How students in one class tackled global warming

By , Staff writer of The Christian Science Monitor

It's getting hot in here - on the planet, that is. And anyone who doesn't believe global warming is a serious problem might just as well argue that Earth ends at the horizon line.

That's the message from a group of students at Vermont's Middlebury College, who set up the first annual Flat Earth Award during their recent winter-term class on climate change and activism. Visitors to the website (www.flatearthaward.org) can vote to give the mock award to one of three nominees targeted as global-warming naysayers: radio talk-show host Rush Limbaugh, scientist Fred Singer, and novelist Michael Crichton. The "winner" will be announced April 18 by the Green House Network in Oregon, the nonprofit group that oversaw the student project.

In this month leading up to Earth Day on April 22, students on campuses across the country are getting in touch with their inner activist - whether it's by "ticketing" SUVs or starting a dialogue with local auto dealers about the need for fuel efficiency.

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Middlebury's class tapped into students' intensifying concerns about the environment and was one response to a paper presented last year by two environmentalists - one a pollster and the other the head of a progressive organization - raising the provocative idea that environmentalism is dead. Through hands-on projects, students were challenged to help broaden the movement by reaching out to people who might not consider themselves activists or environmentalists.

With so many young people now getting their news from Comedy Central's "Daily Show with Jon Stewart," the Middlebury students thought humor would draw an audience to a website that also aims to educate. The site summarizes decades of research about global warming and its effects, and provides related Web links.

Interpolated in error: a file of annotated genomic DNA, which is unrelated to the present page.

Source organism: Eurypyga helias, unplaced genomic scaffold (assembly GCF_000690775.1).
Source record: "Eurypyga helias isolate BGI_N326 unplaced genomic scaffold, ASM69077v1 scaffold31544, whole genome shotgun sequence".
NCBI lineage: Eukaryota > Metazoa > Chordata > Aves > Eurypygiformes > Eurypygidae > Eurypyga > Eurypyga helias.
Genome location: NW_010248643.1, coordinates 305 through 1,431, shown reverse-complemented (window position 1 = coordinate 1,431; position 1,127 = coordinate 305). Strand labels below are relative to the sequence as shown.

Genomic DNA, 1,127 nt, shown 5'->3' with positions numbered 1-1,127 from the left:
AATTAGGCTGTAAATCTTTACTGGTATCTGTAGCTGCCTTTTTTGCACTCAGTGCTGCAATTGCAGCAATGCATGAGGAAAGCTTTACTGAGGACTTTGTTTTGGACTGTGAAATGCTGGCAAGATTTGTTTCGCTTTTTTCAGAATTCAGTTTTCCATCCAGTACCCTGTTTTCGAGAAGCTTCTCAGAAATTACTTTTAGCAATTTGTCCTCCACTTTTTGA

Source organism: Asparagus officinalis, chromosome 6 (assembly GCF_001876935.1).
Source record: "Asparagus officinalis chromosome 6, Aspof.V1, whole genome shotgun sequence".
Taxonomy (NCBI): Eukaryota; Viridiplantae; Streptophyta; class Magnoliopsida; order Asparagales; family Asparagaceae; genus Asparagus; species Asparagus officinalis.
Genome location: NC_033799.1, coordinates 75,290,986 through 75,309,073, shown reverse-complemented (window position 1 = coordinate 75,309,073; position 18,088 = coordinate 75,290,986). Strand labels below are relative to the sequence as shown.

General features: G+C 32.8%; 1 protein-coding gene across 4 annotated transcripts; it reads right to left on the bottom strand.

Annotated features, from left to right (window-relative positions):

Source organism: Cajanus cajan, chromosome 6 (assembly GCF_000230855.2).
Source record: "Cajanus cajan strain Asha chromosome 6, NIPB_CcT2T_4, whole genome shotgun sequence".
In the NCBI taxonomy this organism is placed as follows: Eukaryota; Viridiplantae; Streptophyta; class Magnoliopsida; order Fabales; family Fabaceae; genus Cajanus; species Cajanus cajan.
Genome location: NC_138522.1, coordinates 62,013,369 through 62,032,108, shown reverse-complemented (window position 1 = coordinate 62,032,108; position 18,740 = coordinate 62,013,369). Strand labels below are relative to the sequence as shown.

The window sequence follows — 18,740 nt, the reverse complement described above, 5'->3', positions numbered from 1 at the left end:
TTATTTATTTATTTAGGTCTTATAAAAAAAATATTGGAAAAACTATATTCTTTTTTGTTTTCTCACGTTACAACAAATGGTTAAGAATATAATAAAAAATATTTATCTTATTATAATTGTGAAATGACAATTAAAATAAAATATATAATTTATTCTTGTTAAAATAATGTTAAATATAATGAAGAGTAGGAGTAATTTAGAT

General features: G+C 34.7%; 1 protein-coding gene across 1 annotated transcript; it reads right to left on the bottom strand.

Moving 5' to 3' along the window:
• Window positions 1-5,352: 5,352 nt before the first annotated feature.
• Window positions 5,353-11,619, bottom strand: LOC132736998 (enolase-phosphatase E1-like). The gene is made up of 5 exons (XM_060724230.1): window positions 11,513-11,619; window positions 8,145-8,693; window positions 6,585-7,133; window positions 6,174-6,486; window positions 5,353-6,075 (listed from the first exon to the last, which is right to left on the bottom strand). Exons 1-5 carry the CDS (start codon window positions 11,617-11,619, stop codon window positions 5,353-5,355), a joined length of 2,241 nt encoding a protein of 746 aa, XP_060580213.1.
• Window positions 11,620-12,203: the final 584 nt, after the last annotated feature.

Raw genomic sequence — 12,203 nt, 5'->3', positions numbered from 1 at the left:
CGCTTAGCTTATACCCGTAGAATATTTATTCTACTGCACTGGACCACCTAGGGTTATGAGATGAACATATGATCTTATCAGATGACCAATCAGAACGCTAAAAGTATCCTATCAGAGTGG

"We kind of decided that ... global warming is an issue that spans everything," says sociology major Minna Brown, one of the creators of the Flat Earth Award.

The intensive January class included economics and history majors, along with a core group from environmental studies. The other projects: developing campaigns in Vermont and New Hampshire to promote climate-change solutions, interviewing businesses about what would prompt them to use more renewable energy, identifying ways to collaborate with other social movements, and coming up with ideas to market Ben & Jerry's Fossil Fuel ice cream.

Setting up the award was a refreshing counterpoint to her typical academic work in sociology, Ms. Brown says. "You always talk about Marx's ideas of social movements or kind of abstract ideas ... [but in this class] you actually see people getting involved and getting really excited about changing things."

The spark was Michael Crichton's latest novel, "State of Fear." Notes in its appendix suggesting that the warming of the planet is minor raised the ire of Eban Goodstein, who runs the Green House Network and is a professor at Lewis & Clark College in Portland, Ore.

He suggested the idea of a mock award to his friend John Isham, who taught the Middlebury class. A group of students "ran with it," Mr. Goodstein says, developing the concept in just over two weeks.

Their hope is to highlight what they say is more mainstream research, taking to task the vocal minority.

While there's room for some scientific disagreement about how much and how quickly Earth will warm, the fact that it's happening and having negative effects is firmly established, Goodstein says. "If you read [Crichton's] book as a layperson you would probably question whether global warming is real.... [With] his publicity megaphone ... he can cherry-pick his own science and create the perception of a controversy where none exists."

The nontraditional format of the Middlebury class, and the chance to help host an environmentalism conference on campus this winter, really hooked the students, says Mr. Isham, an assistant professor of economics.

"Many said they felt it captured the direction that higher ed should go - not just doing service-learning projects ... but in the broadest sense identifying the greatest challenges we face and knocking down the classroom walls from the get-go to work on those problems."

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